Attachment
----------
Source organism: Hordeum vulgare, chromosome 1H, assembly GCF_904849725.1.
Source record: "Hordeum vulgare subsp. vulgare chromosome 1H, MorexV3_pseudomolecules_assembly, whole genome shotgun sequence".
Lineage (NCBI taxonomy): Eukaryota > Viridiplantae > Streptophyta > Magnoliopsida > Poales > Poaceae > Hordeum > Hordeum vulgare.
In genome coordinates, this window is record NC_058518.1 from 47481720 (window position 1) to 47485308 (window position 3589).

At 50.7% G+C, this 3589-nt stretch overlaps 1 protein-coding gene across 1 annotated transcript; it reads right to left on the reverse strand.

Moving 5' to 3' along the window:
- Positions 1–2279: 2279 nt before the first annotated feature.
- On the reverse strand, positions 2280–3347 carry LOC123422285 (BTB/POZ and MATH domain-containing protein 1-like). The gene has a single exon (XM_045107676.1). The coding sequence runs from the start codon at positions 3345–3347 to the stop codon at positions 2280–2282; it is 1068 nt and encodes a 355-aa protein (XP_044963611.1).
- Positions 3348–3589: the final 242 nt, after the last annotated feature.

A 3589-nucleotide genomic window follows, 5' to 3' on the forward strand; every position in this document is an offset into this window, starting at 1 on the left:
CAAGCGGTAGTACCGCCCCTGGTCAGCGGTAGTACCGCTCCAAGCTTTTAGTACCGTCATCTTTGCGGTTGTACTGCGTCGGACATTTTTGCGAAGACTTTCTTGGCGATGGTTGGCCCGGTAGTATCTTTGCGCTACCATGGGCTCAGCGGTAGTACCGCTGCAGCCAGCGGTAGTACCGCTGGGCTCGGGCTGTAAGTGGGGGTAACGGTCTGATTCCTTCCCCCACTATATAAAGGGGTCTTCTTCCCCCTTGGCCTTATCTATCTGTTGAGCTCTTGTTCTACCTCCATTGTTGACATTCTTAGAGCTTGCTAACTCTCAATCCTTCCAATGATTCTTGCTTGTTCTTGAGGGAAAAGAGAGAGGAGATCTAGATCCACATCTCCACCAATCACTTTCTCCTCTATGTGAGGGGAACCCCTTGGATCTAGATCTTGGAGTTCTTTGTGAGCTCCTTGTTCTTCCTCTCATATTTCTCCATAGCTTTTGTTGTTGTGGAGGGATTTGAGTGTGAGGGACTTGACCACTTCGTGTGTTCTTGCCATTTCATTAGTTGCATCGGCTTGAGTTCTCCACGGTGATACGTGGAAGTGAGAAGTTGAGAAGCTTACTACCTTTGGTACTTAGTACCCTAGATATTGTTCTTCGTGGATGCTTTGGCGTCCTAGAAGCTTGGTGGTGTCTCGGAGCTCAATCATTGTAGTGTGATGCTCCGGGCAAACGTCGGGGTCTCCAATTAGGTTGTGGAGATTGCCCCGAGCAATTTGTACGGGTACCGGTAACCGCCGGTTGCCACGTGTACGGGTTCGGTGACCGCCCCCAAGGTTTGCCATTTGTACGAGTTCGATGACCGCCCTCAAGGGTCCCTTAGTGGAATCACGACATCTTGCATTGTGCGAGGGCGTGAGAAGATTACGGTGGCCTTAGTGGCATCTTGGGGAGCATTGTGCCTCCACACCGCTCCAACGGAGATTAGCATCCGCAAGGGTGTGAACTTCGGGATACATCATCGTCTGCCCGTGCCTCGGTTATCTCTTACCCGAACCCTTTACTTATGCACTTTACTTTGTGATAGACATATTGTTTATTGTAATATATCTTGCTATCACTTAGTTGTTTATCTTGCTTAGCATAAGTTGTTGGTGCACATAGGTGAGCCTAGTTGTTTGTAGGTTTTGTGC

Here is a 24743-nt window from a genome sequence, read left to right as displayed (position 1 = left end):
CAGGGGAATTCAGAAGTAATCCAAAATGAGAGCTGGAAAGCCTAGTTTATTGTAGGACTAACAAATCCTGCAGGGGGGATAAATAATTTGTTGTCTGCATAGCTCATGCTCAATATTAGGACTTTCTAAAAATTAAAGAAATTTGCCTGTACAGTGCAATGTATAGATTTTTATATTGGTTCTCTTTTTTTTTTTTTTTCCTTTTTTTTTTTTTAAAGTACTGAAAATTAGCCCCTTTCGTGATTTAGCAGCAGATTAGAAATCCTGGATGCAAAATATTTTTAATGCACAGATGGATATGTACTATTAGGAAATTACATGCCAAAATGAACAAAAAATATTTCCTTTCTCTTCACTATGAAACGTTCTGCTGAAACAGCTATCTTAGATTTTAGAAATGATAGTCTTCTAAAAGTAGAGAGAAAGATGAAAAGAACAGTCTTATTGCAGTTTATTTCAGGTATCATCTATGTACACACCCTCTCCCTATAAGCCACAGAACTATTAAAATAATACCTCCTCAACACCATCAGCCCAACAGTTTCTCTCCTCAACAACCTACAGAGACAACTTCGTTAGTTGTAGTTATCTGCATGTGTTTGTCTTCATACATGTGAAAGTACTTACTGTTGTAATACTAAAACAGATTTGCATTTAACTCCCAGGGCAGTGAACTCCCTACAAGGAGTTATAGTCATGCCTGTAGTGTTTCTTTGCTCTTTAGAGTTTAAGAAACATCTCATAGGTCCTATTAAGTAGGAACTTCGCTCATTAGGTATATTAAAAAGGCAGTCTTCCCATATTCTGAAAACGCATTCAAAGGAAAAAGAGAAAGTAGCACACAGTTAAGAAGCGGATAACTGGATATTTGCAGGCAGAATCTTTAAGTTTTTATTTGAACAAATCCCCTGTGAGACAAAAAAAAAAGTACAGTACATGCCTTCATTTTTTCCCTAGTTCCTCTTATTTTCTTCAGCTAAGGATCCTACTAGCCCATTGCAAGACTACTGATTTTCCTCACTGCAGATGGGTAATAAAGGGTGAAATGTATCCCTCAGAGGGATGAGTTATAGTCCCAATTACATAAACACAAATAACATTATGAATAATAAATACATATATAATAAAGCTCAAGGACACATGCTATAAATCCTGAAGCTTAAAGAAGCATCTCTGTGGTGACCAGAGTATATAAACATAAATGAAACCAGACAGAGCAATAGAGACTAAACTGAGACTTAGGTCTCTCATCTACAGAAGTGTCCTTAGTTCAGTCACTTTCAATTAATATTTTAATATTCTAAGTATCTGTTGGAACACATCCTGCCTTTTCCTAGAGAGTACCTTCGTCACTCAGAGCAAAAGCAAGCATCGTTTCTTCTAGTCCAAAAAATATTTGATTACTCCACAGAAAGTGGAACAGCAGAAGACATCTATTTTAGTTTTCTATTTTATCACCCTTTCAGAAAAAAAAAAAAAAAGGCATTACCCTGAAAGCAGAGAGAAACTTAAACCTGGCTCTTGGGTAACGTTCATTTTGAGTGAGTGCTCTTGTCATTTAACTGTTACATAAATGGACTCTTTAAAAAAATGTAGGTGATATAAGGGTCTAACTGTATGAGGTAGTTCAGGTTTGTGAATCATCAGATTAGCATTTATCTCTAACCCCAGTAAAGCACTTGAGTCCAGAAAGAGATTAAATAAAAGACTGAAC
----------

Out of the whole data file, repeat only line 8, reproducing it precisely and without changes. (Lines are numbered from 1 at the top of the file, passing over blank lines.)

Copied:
- On the reverse strand, positions 2280–3347 carry LOC123422285 (BTB/POZ and MATH domain-containing protein 1-like). The gene has a single exon (XM_045107676.1). The coding sequence runs from the start codon at positions 3345–3347 to the stop codon at positions 2280–2282; it is 1068 nt and encodes a 355-aa protein (XP_044963611.1).